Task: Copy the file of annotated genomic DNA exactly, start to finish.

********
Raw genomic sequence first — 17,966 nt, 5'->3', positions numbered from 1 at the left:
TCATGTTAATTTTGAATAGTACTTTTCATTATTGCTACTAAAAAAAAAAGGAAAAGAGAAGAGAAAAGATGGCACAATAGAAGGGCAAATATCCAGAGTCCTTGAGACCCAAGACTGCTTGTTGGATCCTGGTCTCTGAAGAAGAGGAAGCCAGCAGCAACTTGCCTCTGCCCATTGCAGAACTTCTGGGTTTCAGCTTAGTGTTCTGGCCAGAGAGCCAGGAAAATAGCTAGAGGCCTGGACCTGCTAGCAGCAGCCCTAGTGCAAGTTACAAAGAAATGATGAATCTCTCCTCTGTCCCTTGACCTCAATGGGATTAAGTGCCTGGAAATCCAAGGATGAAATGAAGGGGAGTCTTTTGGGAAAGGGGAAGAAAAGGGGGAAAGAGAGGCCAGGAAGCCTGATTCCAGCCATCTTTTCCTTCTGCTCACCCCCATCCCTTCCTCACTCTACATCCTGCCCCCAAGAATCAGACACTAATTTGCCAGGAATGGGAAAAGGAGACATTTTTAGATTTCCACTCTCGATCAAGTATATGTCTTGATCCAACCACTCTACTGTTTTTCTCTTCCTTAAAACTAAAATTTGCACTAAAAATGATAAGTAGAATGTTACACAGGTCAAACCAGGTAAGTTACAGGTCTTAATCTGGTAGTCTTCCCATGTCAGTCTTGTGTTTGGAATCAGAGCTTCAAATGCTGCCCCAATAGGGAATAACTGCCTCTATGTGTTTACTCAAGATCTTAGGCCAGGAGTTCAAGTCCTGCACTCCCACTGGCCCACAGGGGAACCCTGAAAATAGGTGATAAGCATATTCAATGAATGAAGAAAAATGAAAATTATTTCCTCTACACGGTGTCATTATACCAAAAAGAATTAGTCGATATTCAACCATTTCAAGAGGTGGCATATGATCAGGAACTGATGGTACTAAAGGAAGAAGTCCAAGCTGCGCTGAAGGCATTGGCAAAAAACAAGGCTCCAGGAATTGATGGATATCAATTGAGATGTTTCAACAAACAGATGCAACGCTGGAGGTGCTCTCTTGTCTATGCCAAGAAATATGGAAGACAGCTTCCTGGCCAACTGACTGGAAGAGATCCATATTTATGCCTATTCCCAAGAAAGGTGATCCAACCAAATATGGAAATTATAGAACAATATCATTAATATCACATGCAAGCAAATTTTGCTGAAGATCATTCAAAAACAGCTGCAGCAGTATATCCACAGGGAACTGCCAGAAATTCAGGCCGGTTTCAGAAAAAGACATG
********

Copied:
Raw genomic sequence first — 17,966 nt, 5'->3', positions numbered from 1 at the left:
TCATGTTAATTTTGAATAGTACTTTTCATTATTGCTACTAAAAAAAAAAGGAAAAGAGAAGAGAAAAGATGGCACAATAGAAGGGCAAATATCCAGAGTCCTTGAGACCCAAGACTGCTTGTTGGATCCTGGTCTCTGAAGAAGAGGAAGCCAGCAGCAACTTGCCTCTGCCCATTGCAGAACTTCTGGGTTTCAGCTTAGTGTTCTGGCCAGAGAGCCAGGAAAATAGCTAGAGGCCTGGACCTGCTAGCAGCAGCCCTAGTGCAAGTTACAAAGAAATGATGAATCTCTCCTCTGTCCCTTGACCTCAATGGGATTAAGTGCCTGGAAATCCAAGGATGAAATGAAGGGGAGTCTTTTGGGAAAGGGGAAGAAAAGGGGGAAAGAGAGGCCAGGAAGCCTGATTCCAGCCATCTTTTCCTTCTGCTCACCCCCATCCCTTCCTCACTCTACATCCTGCCCCCAAGAATCAGACACTAATTTGCCAGGAATGGGAAAAGGAGACATTTTTAGATTTCCACTCTCGATCAAGTATATGTCTTGATCCAACCACTCTACTGTTTTTCTCTTCCTTAAAACTAAAATTTGCACTAAAAATGATAAGTAGAATGTTACACAGGTCAAACCAGGTAAGTTACAGGTCTTAATCTGGTAGTCTTCCCATGTCAGTCTTGTGTTTGGAATCAGAGCTTCAAATGCTGCCCCAATAGGGAATAACTGCCTCTATGTGTTTACTCAAGATCTTAGGCCAGGAGTTCAAGTCCTGCACTCCCACTGGCCCACAGGGGAACCCTGAAAATAGGTGATAAGCATATTCAATGAATGAAGAAAAATGAAAATTATTTCCTCTACACGGTGTCATTATACCAAAAAGAATTAGTCGATATTCAACCATTTCAAGAGGTGGCATATGATCAGGAACTGATGGTACTAAAGGAAGAAGTCCAAGCTGCGCTGAAGGCATTGGCAAAAAACAAGGCTCCAGGAATTGATGGATATCAATTGAGATGTTTCAACAAACAGATGCAACGCTGGAGGTGCTCTCTTGTCTATGCCAAGAAATATGGAAGACAGCTTCCTGGCCAACTGACTGGAAGAGATCCATATTTATGCCTATTCCCAAGAAAGGTGATCCAACCAAATATGGAAATTATAGAACAATATCATTAATATCACATGCAAGCAAATTTTGCTGAAGATCATTCAAAAACAGCTGCAGCAGTATATCCACAGGGAACTGCCAGAAATTCAGGCCGGTTTCAGAAAAAGACATG